Ganguly cracked this ball to ohard at silly point. the ball off his body fell down and diving **** caught it off the ground very clearly and Dunne gives him out! this is clearly not out according to TV replays
Now, I saw the replays during the evening news and what I saw clearly corroborates Travis's version of what happened. Ganguly's defensive stroke off the front foot hit silly-point and one could see the ball bouncing on the ground before being pouched by ****.
Guess who "****" is? It is the same man who has been quoted in the first para of this post. Lets see what more he has to say.
A captain needs to stand tall and handle situations, specially when they come in critical stages of the game and I think, Dravid has not only let himself down but also his team. I am dead sure that if Sourav Ganguly would have been the captain, the matter would have been defused tactfully and sportingly.
Ummm.. Moin, if I remember right, you were also the vice captain, that day in Chennai! So now, 7 years thence, you are qualified to comment on Dravid's integrity as a sportsman?
I understand that according to the laws of the game, Inzamam was out and if he does not know the laws, then it is not the fault of the law but Inzamam himself. But my point is that there are several cricketing laws that we don'?t follow because they are not considered within the spirit of the game.
You need to watch yourself, Moin. For, upon reading what you have to say, if they did not know even as much of cricket as I do, someone might start to wonder if you are a Nobel Laureate.
Batsmen don't run for singles or twos when the ball is deflected off their bodies or bats from throws, batsmen pick the ball and throw it to the close-in fielder or the bowler when it falls close to them. So much so, when Greg Chappell told his brother Trevor to bowl the last ball under-arm, it was also within the laws of the game.
So, now it is Chappell's integrity you are questioning? Hmm, wonder what qualifies you. Let us see. What were you doing in Calcutta, barely 20 days later, when Shoaib (while glancing over his shoulder to see Sachin sprinting toward him at the non striker's end) took a step backward calmly plonking himself firmly on Sachin's path, forcing Sachin to run wide (a few extra steps) to avoid him and getting him run-out in the bargain. Did you say something about your own team's insistence to win, hook or by crook. Even if we just assume it was a honest mistake from Shoaib, why did you, the magnanimous clean character you are, not rescind your appeals (in both Sachin's and Saurav's case). I saw that on TV, Moin.
I fear history might not forgive Dravid for his poor captaincy and unsporting attitude. After all, we have still not forgotten the acts of the Chappells, have we?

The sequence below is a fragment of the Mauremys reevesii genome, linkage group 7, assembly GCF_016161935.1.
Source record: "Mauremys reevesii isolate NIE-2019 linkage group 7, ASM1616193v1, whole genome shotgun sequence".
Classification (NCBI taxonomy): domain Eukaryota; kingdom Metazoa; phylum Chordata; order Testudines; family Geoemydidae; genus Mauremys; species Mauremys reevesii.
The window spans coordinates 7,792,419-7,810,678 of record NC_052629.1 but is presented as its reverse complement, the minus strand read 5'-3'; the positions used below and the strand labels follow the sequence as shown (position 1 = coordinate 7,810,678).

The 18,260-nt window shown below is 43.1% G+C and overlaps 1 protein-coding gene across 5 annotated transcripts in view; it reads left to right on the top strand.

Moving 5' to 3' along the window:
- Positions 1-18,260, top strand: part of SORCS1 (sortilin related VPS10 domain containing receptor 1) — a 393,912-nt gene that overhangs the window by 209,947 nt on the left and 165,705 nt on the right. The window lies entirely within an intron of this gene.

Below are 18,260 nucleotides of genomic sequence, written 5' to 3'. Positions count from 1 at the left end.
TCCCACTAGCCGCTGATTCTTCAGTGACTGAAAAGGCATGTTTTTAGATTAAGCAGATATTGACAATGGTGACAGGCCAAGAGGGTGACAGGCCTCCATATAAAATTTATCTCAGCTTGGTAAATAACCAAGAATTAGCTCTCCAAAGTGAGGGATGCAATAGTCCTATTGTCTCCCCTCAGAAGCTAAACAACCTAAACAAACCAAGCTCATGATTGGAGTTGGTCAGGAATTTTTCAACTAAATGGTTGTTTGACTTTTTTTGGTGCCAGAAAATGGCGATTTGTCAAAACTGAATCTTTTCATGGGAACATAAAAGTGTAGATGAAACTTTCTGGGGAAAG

Yes, Moin, history might not forgive Dravid, if his captaincy was judged to be poor at the end of his career. His tenure is just a few tests old, but every other "expert" has praised his captaincy these past few months. But hey, I forgot. You are the "all-knowing guru", aren't you?
Anyways we have certainly not forgotten about the Chappells, but neither have we forgotten you. And lest YOU forget, a lot of Indians (in fact, let me add the Englishmen to this list too) have forgotten neither your un-sporting attitude nor your chaffing demeanor on the cricket field. Were you not the captain who resorted to moving your fielders after every single ball, and that too making these from mid pitch, seemingly in deep discussion with your bowlers, under fading light at Karachi in 2001 against England when they were fighting to win the test on the fifth day. I saw that too, Moin.
And in case you want to know, this was the verdict from one of your own countrymen (writing for the Dawn) after that Karachi Test match
...Moin Khan's captaincy and wicketkeeping (was) far from satisfactory.
Without taking any credit from England in this Test, Pakistan's batting proved disgusting, their bowling pathetic, fielding horrendous and Moin Khan's captaincy and wicketkeeping far from satisfactory. Saqlain Mushtaq picked up three wickets but conceded 64 runs from 17 overs.Moin Khan showed that he needed a lot of experience before he can command his men in the field when he made senseless bowling changes. ...
Moin, let me stop now. I think I have made my point. I hope you read this and I also hope to get a chance to remind you of your on field shenanigans every time you conjure up something similar.
(P.S: What the hell was the New Indian Express thinking when they were giving Moin a chance to comment? When will the Indian MSM learn? If this is how they are going to function, looks like I will be making more such posts here!)